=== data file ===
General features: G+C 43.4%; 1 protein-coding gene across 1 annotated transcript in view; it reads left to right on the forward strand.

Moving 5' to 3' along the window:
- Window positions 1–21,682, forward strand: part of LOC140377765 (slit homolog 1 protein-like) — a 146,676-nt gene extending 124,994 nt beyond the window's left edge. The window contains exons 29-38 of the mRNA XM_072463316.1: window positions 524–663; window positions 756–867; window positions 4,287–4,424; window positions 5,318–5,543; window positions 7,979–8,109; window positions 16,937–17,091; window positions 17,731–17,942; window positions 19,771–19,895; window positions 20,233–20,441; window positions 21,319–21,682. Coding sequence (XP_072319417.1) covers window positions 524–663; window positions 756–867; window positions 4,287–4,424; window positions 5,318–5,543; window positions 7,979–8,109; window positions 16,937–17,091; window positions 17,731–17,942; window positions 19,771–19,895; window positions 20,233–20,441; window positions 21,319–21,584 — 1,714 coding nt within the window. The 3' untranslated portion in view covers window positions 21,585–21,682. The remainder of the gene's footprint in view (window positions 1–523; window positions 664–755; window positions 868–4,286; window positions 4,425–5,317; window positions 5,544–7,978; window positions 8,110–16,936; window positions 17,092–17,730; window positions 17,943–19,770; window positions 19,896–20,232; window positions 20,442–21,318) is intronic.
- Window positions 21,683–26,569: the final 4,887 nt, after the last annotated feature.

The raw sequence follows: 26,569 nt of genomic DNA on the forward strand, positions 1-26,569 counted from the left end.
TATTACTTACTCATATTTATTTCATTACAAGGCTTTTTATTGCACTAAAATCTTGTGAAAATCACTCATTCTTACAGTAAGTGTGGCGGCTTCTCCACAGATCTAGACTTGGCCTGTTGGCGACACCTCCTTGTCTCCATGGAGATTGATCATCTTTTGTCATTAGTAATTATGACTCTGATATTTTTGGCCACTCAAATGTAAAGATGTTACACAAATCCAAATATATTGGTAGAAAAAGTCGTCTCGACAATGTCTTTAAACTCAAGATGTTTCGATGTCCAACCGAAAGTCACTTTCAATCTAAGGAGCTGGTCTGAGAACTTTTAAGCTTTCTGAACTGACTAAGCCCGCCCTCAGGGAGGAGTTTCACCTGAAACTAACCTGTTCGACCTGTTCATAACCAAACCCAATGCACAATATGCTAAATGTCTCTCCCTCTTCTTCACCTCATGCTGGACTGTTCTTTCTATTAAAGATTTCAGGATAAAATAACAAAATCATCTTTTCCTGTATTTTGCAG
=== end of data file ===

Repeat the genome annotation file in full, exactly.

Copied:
General features: G+C 43.4%; 1 protein-coding gene across 1 annotated transcript in view; it reads left to right on the forward strand.

Moving 5' to 3' along the window:
- Window positions 1–21,682, forward strand: part of LOC140377765 (slit homolog 1 protein-like) — a 146,676-nt gene extending 124,994 nt beyond the window's left edge. The window contains exons 29-38 of the mRNA XM_072463316.1: window positions 524–663; window positions 756–867; window positions 4,287–4,424; window positions 5,318–5,543; window positions 7,979–8,109; window positions 16,937–17,091; window positions 17,731–17,942; window positions 19,771–19,895; window positions 20,233–20,441; window positions 21,319–21,682. Coding sequence (XP_072319417.1) covers window positions 524–663; window positions 756–867; window positions 4,287–4,424; window positions 5,318–5,543; window positions 7,979–8,109; window positions 16,937–17,091; window positions 17,731–17,942; window positions 19,771–19,895; window positions 20,233–20,441; window positions 21,319–21,584 — 1,714 coding nt within the window. The 3' untranslated portion in view covers window positions 21,585–21,682. The remainder of the gene's footprint in view (window positions 1–523; window positions 664–755; window positions 868–4,286; window positions 4,425–5,317; window positions 5,544–7,978; window positions 8,110–16,936; window positions 17,092–17,730; window positions 17,943–19,770; window positions 19,896–20,232; window positions 20,442–21,318) is intronic.
- Window positions 21,683–26,569: the final 4,887 nt, after the last annotated feature.

The raw sequence follows: 26,569 nt of genomic DNA on the forward strand, positions 1-26,569 counted from the left end.
TATTACTTACTCATATTTATTTCATTACAAGGCTTTTTATTGCACTAAAATCTTGTGAAAATCACTCATTCTTACAGTAAGTGTGGCGGCTTCTCCACAGATCTAGACTTGGCCTGTTGGCGACACCTCCTTGTCTCCATGGAGATTGATCATCTTTTGTCATTAGTAATTATGACTCTGATATTTTTGGCCACTCAAATGTAAAGATGTTACACAAATCCAAATATATTGGTAGAAAAAGTCGTCTCGACAATGTCTTTAAACTCAAGATGTTTCGATGTCCAACCGAAAGTCACTTTCAATCTAAGGAGCTGGTCTGAGAACTTTTAAGCTTTCTGAACTGACTAAGCCCGCCCTCAGGGAGGAGTTTCACCTGAAACTAACCTGTTCGACCTGTTCATAACCAAACCCAATGCACAATATGCTAAATGTCTCTCCCTCTTCTTCACCTCATGCTGGACTGTTCTTTCTATTAAAGATTTCAGGATAAAATAACAAAATCATCTTTTCCTGTATTTTGCAG